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From: "Richard A. Pence" <>
Subject: Re: [APG] Junior
Date: Mon, 4 Aug 2003 12:27:12 -0400
References: <001301c35a85$d78c4430$6501a8c0@VAIO>

Don Zochert <> wrote:

> But now that I've presented this bouquet, I have a question that
> perhaps someone can answer. Elizabeth writes that "the usage
> of the times" does not permit the assumption that a Jr. is the
> son of a Sr. with the same name. By this I assume she means
> that a Jr. could be considered the younger of two men with the
> same name (in the same community) without implying a biological
> relationship. What is the basis of this understanding? How is it
> known that this was the usage of the times? And are there other
> disjoints between the way we use very common terms such as
> "junior" and "senior" and the way those terms were used 200
> years ago?

1, The "basis for this understanding" is the countless examples you trip
over in almost every document. In my case, when my third great grandfather
marriet in the late 1700s he signed the bond as "John Pence Jr." and his
bondsman was "John Pence Sr." Since the father of "John Pence Jr." can be
positively identified through any number of documents as Henry Pence, it
appears that John Sr. is an older first cousin. This bond was in Shenandoah
County. When both men later moved to Ohio, there names are in the deeds as
Sr. and Jr. until the former died, after which the Jr. was dropped.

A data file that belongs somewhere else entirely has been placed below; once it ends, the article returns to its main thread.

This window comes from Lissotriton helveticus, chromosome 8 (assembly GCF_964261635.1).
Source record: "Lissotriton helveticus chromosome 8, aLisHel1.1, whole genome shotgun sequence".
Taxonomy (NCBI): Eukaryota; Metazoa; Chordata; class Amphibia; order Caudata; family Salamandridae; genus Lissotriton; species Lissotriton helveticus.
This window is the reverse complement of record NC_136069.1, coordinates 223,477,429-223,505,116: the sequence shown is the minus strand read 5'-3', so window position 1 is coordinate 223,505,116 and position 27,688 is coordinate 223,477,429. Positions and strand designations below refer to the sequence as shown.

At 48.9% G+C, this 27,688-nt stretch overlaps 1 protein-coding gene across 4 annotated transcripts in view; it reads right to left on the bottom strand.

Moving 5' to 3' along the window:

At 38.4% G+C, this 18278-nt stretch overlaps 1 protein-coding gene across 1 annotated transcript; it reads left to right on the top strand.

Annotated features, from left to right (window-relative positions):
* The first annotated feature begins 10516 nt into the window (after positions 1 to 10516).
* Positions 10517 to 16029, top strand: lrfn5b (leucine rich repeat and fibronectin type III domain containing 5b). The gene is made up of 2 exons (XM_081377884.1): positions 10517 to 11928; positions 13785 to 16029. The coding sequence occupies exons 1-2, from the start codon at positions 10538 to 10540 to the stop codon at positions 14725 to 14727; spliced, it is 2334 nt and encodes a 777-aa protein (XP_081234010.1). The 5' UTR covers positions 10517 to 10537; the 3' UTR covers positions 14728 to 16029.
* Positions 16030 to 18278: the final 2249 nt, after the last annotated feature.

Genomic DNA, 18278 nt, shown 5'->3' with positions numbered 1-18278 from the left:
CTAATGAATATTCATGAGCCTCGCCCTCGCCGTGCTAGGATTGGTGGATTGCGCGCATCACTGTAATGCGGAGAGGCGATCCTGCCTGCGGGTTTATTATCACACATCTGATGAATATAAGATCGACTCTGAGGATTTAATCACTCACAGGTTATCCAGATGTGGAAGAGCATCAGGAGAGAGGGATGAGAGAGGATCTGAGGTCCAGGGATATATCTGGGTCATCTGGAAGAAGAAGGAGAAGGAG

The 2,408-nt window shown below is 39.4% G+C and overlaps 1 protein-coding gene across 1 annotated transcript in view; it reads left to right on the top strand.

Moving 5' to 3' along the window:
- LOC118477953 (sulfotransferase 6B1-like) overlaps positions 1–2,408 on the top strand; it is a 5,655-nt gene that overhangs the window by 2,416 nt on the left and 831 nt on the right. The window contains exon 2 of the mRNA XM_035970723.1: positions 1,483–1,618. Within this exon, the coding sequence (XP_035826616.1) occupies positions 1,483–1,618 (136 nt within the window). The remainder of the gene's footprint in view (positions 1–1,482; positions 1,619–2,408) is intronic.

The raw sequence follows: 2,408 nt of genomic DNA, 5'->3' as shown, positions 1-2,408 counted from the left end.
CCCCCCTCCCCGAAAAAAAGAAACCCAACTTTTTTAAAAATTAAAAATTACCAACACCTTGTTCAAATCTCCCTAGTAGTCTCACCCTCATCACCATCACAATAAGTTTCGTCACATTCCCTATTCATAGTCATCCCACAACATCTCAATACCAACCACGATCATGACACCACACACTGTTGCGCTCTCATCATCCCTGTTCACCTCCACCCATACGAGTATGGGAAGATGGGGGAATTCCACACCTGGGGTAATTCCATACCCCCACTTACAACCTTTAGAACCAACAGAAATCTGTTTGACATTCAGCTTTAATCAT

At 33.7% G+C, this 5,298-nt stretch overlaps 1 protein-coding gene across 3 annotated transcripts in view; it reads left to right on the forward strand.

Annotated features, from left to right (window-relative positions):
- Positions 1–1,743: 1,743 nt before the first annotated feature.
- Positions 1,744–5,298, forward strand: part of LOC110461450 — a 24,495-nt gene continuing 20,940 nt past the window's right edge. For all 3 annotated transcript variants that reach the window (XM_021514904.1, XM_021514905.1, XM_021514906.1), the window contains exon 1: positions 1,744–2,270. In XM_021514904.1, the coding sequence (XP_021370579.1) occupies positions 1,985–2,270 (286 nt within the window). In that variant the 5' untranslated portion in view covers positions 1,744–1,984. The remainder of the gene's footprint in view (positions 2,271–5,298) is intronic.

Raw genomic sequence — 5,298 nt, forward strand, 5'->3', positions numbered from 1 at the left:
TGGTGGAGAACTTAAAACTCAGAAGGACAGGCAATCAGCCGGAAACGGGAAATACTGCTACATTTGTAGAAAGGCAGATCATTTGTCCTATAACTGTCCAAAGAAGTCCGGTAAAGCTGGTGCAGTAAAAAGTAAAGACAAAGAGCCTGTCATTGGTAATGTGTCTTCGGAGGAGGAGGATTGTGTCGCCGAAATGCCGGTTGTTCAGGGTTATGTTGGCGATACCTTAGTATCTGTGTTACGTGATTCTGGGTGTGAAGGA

2. Are there "other disjoints"? Yes. Principal among them are terms for
relationships. The woods are full of folks who believe that one Nicholas
Null of Augusta County, Virginia, about 1750 married the sister of Valentine
Pence. Null is called "brother-in-law" to Valentine Pence in one record ans
since Valentine's wife was not a Null, the assumption made is that Null
married a Pence woman. However, the term "brother-in-law" was used to
describe any number of possible relationships - the two had children who
married, for example (and there are other possibilities).

The term nephew sometimes was used to mean niece. Worse, niece and nephew
were used interchangable with grandson and granddaughter.

This is from the will of Andrew Davis in Champaign County, Ohio, in 1864:

"Fifty dollars to my niece, Ruth Pence, daughter of Rebecca Kelly and fifty
dollars to my grandson, Aaron Pence . . ."

Now, it can be conclusively shown that (a) Rebecca, daughter of Andrew
Davise, first married Jacob Pence (who was killed in the War of 1812) and
(b) Rebecca subsequently married Sampson kelly. Thus, without any doubt, the
above-described "neice," Ruth Pence, was the granddaughter of said Andrew.

On the other hand, the relationship of Aaron Pence, called his "grandson" by
Andrew Davis, cannot be determined. Two documents clearly state that Ruth
Pence was the sole heir of Lt. Jacob Pence, killed in the war. Further, the
only daughter of Andrew to marry a Pence was Rebecca - and it appears that
Rebecca - called mother to Ruth - could not also be the mother of Aaron, as
the tombstones of Ruth and Aaron show them to have been born only a month or
two apart. (The best guess - and it is a guess - is that Aaron was
illegitimate, but not even his mother's name has been discovered.)

So, the "niece" Ruth was Andrew's granddaughter, but the relationship of the
"grandson" Aaron cannot be determined!

Somewhere in the literature - possibly in Donal Lines Jacobus' book
*Genealogy as Pastime and Profession*, there is a definitive discussion of
the past usages of terms describing relationships. Perhaps someone can
direct you to it. It may be in an article by Jacobus.

Richard A. Pence, Fairfax, VA 22030
Pence Family History <http://www.pipeline.com/~richardpence/>;

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